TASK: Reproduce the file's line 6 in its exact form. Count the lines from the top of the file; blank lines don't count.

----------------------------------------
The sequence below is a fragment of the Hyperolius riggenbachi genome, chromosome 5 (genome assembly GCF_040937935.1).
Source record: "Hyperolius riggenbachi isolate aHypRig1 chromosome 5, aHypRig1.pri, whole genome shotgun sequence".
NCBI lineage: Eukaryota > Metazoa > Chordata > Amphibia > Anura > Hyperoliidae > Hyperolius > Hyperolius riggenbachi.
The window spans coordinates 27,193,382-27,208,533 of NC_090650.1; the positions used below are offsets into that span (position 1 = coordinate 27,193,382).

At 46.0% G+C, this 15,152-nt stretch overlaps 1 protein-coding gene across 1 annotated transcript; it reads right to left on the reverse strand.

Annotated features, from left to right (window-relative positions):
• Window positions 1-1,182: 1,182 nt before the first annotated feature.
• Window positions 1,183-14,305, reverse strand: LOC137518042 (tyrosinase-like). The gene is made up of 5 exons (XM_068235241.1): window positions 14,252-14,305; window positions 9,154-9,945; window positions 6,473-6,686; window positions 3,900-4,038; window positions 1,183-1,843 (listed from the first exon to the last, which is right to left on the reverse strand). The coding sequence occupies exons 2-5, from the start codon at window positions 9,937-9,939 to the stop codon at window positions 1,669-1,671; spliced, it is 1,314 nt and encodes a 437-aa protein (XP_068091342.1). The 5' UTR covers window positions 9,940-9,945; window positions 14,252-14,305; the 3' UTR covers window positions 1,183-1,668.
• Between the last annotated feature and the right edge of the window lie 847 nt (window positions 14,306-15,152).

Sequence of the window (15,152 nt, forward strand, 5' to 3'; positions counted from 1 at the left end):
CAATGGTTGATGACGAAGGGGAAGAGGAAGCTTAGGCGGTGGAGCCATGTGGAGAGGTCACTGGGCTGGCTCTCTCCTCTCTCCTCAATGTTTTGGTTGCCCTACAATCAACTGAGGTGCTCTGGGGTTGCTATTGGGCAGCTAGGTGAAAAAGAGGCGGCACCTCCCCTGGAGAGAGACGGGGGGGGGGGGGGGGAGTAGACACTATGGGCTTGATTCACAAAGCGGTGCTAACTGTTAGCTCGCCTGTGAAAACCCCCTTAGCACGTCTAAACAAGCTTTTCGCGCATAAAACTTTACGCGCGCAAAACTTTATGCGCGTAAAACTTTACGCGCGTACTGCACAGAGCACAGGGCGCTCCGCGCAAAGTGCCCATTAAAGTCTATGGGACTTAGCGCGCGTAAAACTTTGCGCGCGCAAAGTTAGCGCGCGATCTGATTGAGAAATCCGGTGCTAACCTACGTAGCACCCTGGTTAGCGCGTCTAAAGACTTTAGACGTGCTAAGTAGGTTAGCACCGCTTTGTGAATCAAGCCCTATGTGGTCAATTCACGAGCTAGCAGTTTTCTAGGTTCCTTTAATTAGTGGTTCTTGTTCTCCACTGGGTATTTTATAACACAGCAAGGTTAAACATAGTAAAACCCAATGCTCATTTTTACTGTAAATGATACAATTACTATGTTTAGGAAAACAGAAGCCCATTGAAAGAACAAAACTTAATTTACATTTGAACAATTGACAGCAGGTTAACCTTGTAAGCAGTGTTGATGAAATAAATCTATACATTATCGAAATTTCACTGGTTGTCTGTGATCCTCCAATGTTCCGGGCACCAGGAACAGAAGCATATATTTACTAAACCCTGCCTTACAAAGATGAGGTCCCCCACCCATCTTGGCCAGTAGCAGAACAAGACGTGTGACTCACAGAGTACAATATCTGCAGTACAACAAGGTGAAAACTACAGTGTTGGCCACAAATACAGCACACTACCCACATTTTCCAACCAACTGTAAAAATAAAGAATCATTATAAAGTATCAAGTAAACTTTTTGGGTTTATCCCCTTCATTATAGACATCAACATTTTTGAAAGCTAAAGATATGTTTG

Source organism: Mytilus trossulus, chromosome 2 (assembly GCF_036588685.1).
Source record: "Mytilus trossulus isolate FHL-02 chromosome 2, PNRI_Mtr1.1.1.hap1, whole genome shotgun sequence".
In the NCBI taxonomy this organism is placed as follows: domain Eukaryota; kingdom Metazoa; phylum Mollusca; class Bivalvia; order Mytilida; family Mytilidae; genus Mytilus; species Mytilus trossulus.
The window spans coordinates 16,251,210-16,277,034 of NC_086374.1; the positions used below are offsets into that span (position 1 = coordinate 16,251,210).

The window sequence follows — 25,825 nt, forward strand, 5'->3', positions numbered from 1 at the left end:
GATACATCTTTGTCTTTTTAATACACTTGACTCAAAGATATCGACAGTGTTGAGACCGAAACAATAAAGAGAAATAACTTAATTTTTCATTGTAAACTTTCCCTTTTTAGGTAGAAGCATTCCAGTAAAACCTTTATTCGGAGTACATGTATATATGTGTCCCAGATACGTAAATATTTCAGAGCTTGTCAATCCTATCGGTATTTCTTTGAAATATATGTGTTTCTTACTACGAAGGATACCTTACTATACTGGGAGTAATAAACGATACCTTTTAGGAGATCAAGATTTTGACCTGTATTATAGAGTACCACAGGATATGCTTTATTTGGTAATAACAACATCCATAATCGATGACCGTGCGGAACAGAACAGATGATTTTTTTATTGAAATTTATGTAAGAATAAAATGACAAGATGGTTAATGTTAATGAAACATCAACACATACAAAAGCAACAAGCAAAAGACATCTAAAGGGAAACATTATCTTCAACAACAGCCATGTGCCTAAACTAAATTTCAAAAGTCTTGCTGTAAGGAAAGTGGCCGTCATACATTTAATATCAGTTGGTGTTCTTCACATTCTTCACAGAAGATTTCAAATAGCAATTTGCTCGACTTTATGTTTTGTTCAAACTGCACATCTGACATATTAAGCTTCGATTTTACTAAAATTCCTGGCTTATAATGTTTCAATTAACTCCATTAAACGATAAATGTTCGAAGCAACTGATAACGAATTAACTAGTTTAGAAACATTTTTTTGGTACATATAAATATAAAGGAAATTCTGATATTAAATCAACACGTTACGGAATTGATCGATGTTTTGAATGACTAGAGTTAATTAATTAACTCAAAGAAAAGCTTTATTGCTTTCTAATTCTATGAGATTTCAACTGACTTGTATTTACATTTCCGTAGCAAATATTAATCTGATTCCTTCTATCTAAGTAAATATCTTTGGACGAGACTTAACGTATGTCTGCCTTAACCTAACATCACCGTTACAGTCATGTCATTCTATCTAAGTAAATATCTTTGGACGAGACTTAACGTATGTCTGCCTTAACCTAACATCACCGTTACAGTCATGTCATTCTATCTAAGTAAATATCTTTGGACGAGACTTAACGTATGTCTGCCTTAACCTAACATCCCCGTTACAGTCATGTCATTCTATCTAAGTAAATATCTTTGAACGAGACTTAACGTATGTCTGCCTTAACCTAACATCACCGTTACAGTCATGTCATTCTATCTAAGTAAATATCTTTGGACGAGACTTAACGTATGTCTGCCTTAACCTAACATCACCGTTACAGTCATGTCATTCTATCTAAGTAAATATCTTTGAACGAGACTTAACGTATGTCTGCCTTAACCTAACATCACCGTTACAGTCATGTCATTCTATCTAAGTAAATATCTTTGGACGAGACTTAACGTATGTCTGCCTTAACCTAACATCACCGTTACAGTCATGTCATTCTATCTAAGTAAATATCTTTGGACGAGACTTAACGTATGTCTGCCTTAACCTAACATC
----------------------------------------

Annotated features, from left to right (window-relative positions):